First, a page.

These problems are embedded in a story. That gives them a different flavor. It allows the students to solve along with you, but it also allows the characters in the story to suggest ideas.

I have two daughters, Kiana and Sarah. I gave them each a piece of chocolate.

[Pass out two rectangles. One is 1x11; the other is 3x4. I measured in inches.]

Kiana complains, "It's not fair. Sarah got more." Sarah whines "It's not fair. Kiana got more." So I have a problem. Who got more? Or if they got the same amount, how can I convince them that the got the same amount?

Kiana points out the Sarah's is longer. But I show her that a long skinny piece of chocolate is not necessarily bigger than a shorter but fatter piece of chocolate.

[Show them two rectangles. I did 1x20 and 12x12, measured in centimeters.]

Kiana agrees that that the longest rectangle is not always the biggest. But then Sarah says that Kiana's is bigger because it is fatter. Dad shows Sarah these two rectangles. (6x20 and 8x8)

Sarah agrees that the fattest is not always the biggest. But then, which is the biggest?

[There is a very subtle point here -- what does it mean to say that one rectangle is bigger than another? From an adult perspective, we are talking about area. So this exercise forces them to think in terms of area, with explicitly mentioning it.]

Dad says, "Girls, can't you just see that the two are the same size?" Kiana says, "I can see that Sarah's is bigger." Sarah says, "I can see that Kiana's is bigger." Dad rips out some of his hair. One the neighbors, Miss Adams, has been listening. She says that you can't judge size just by looking. She says, look at these two lines.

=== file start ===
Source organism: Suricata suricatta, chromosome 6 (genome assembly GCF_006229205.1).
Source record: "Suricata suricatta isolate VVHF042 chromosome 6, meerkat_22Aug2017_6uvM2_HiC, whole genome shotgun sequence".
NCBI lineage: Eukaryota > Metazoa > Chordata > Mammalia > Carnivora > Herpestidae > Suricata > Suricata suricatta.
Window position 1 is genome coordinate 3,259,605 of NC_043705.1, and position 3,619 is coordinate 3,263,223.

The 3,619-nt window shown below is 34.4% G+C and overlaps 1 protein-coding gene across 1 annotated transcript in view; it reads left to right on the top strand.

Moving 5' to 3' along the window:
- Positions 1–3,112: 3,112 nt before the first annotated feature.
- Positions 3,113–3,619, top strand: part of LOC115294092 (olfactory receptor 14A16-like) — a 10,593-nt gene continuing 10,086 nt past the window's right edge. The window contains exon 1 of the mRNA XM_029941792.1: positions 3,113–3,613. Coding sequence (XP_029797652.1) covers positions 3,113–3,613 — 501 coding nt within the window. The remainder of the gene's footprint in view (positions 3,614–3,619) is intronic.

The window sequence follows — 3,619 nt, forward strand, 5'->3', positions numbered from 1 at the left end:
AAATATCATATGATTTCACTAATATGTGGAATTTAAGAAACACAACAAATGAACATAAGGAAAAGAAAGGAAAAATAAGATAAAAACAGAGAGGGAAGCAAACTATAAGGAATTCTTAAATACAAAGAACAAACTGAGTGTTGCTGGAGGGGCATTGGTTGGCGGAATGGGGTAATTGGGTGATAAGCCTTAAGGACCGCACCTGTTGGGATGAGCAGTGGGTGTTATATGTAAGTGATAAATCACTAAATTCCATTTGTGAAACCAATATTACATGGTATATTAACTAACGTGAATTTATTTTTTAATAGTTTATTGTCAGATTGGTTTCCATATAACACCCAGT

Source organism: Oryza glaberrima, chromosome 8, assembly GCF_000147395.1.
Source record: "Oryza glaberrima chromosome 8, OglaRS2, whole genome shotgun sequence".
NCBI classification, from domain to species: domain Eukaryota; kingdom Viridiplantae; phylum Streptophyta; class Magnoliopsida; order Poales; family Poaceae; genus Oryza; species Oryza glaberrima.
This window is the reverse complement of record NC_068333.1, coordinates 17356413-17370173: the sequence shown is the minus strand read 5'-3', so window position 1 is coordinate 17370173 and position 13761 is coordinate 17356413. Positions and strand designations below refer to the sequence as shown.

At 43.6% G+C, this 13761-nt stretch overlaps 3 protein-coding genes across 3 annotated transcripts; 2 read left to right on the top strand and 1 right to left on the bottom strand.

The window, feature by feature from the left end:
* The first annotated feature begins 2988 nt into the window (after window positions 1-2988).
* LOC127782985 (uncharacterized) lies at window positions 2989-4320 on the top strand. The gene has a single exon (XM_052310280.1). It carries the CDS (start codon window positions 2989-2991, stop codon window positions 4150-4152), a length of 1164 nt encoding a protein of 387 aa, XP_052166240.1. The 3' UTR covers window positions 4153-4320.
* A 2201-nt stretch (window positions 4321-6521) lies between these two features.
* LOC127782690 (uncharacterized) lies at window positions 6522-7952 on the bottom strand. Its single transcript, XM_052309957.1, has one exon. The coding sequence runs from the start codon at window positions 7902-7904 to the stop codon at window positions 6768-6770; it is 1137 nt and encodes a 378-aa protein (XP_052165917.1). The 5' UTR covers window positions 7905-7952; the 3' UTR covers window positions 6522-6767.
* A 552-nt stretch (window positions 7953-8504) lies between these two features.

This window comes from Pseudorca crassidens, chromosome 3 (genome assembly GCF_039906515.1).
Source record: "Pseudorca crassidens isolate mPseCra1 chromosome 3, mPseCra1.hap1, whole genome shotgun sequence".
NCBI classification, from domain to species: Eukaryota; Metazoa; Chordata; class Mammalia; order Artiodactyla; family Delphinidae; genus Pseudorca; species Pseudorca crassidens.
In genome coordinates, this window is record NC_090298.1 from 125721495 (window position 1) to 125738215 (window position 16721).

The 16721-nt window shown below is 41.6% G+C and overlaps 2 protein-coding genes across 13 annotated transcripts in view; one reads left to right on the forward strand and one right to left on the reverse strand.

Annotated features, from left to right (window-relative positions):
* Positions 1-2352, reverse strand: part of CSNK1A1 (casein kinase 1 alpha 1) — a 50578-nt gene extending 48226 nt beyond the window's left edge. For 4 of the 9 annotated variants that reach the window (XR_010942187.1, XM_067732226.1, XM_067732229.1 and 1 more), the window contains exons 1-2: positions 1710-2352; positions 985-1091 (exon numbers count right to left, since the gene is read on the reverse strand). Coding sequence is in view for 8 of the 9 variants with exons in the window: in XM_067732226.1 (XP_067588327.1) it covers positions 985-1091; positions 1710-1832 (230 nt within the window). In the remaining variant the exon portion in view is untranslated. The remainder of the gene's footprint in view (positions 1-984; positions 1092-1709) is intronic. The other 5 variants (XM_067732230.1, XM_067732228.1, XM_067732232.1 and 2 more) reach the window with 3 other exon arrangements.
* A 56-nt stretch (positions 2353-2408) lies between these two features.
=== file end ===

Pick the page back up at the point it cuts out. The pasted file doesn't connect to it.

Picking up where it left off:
[Do the Muller-Lyer illusion. Have them measure the two lines. One looks longer, but they are the same size.]

[I don't know whether students will think about measuring perimeter. If they do, have them measure the perimeter of a 1x20 rectangle and a 8x8 rectangle. The 1x20 measures as more, but it should be obviously smaller.]

Dad says, "I read in a book that when mathematicians have a hard problem they can't solve, they try to simplify the problem. Then maybe they get ideas for how to solve the hard problem. Now here's a simple problem. Which square is bigger?

[Two squares, one larger than the other. E.g. 10x10 and 8x8. How can you know which square is larger?]

Another neighbor, Mr. Aldridge, says this. "Is this a simpler problem? Which piece of string is longer?"

[Two strings, one slightly longer than the other. Anything about someting extra is okay. However, circular answers, like the bigger one is bigger, are not good. Prod them if their answer is circular.]

Miss Adams says, "Is this a simpler problem? I sent my friend this letter with kisses and hugs. Did I give more hugs or kisses to my friend?"


Are there more kisses or hugs? More importantly, how can you know that there are more kisses than hugs?

Finally, everyone but Dad says "I got it." Dad still doesn't get it. What do you think everyone but Dad understands? Dad says, "Explain it to me."

Everyone starts to speak at once. Everyone has different words for the same idea. Maybe you will like what Sarah said. "Dad, there are two ways to know which is bigger." (Mr. Aldridge thinks there is only one way, but everyone else agrees.) "One way is to put a number on each of them and see which has the bigger number. The other way is to see which one has something left over." Miss Adams calls it the extra method -- see which one has something extra. Kiana is trying to fit one inside the other.